I know what it means to set a time-bomb. It is your mother kneeling for the births of going-to-die children. That is what it means to be an Abiku; a sun that shines during the day and gets clouded by the spirits of the night.
I walk in the streets like a squirrel, taking every step in the air as though something might hear the flip-flap of my slippers. I walk with my head hidden in my hoodie to shield my face from those that would see it and burst into laughter of mockery.
Because everything starts around me, I hold my mother one night and force out the words which form the beginning of this humiliation. She says I was born four times before I became me.
‘Continue, Iya Tanwa,’ I say. ‘I want to know everything.’
The first and second me were born to my mother’s first husband. My mother calls him Kunle and the moment she mentions his name, it feels like when they first met. I see the love in her eyes but as she tells the story, tears start to leak out of her eyes as though Kunle’s name tickles a part of her buried sad memories.
‘When I gave birth to you the second time and you left, he sent me out of his house. Some weeks after that, I heard a girl was pregnant for him,’ she says.
The third and fourth me were born to Doctor who my mother said lived two houses away from her, then. Doctor came to her every night. The day my mother accepted to marry him was when she discovered she was pregnant. That was the third me.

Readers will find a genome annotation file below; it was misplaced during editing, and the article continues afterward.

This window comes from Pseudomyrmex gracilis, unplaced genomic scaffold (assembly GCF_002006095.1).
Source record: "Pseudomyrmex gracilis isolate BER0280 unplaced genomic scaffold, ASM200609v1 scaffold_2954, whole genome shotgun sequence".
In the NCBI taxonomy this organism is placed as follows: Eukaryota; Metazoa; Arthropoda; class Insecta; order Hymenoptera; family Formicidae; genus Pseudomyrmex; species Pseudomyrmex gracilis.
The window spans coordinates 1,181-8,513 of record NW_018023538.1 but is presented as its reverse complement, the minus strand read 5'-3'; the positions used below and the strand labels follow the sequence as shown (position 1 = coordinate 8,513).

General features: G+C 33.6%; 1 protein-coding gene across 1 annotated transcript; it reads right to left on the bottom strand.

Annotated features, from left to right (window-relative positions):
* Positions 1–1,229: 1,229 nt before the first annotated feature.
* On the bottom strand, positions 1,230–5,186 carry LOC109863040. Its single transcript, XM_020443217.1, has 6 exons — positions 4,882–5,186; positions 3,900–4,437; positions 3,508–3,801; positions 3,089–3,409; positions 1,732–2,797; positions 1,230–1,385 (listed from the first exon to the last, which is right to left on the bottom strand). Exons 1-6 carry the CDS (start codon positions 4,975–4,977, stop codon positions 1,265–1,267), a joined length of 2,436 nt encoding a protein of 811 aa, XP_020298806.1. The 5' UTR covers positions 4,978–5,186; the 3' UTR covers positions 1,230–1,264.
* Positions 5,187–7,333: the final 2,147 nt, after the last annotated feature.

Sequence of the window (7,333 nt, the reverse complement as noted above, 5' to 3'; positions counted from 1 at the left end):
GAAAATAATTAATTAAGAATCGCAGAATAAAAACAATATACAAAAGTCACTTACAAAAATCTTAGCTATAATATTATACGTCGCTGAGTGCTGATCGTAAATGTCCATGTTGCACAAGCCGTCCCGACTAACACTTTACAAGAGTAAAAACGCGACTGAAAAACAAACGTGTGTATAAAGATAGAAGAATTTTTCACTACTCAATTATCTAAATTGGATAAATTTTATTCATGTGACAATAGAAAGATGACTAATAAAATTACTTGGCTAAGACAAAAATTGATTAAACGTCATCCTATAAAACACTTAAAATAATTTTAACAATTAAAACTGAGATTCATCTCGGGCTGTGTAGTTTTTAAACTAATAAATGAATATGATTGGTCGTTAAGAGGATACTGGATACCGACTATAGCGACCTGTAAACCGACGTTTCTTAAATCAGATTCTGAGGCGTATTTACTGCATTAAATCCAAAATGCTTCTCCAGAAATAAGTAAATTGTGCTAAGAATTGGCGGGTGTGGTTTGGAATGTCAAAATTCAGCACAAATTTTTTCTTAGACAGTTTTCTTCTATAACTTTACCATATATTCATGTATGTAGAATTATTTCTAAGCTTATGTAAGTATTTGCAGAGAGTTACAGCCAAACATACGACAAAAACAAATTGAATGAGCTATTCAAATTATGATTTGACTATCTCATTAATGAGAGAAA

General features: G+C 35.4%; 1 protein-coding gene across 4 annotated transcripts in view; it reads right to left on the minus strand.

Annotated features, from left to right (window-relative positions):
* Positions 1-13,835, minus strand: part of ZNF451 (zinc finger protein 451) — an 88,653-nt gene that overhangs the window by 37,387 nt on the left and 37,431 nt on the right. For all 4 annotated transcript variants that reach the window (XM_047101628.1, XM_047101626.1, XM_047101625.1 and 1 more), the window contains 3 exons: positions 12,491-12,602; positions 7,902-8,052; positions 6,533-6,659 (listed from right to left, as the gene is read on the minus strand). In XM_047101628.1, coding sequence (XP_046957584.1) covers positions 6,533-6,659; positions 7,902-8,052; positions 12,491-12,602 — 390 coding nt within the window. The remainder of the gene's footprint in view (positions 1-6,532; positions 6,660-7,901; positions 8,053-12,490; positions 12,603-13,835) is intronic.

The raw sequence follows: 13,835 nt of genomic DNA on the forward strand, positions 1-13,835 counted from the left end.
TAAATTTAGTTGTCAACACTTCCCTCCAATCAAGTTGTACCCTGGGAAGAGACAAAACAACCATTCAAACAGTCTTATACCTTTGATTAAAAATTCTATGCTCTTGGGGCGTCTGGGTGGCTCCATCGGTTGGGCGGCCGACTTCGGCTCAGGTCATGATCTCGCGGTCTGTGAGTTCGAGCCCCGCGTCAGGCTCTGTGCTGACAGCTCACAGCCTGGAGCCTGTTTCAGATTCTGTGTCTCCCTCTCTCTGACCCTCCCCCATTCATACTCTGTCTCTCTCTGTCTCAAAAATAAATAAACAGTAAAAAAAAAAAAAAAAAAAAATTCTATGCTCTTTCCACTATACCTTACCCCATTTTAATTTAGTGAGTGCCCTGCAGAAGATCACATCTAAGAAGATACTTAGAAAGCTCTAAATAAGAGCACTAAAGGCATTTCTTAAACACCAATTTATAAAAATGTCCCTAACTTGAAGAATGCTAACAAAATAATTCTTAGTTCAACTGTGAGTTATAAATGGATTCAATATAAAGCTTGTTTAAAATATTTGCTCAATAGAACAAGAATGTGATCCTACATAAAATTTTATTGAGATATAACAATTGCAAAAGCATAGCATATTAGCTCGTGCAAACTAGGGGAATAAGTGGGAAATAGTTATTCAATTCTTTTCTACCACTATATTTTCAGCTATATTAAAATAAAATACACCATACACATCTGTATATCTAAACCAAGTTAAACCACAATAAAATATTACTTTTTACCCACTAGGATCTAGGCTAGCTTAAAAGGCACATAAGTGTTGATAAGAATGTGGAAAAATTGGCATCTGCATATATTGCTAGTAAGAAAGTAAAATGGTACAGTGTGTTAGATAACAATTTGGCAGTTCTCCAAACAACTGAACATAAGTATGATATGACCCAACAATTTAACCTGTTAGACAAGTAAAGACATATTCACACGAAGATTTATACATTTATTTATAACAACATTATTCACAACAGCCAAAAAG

‘When you left, I mean the third time you left, Doctor had heard what broke my first marriage and when you left the fourth time, he didn’t tell me before leaving’ she says.
Her voice is piercing through the dead silence of the night and the air seems to have stopped because inhaling has become hard and I long for a little breath to suppress the bulge tightening around my throat.
Mama is drenched in sweat as the words pump out of her mouth.
‘The you that finally stayed is by a fisherman’s who raped me while I was coming from the river. He knew what I was going through.’ She pauses and weeps. I clean her face with my palm and lay her down on her bed.
She falls asleep within seconds.
This is what it means when your body touches water after years without a shower. Or what it means when you release the breath you never knew you were holding. The calmness!
Here, being barren is a curse. But giving birth to Abiku is a cross which sets you apart from the crowd. After knowing the source of the heckles dragging behind my feet, I have been trying to live as a different somebody and not as a complete human being.
Ahmad Adedimeji Amobi is a penultimate student of English at the University of Ilorin, Nigeria. He was shortlisted for the 2018 League of Wordsmiths and was longlisted for the maiden Punocracy Prize for Satire. His work has appeared on The Kalahari Review, African Writer, LitroUK, Agbowo and others. He sings night songs with bluebirds on Twitter with @ahmad_adedimeji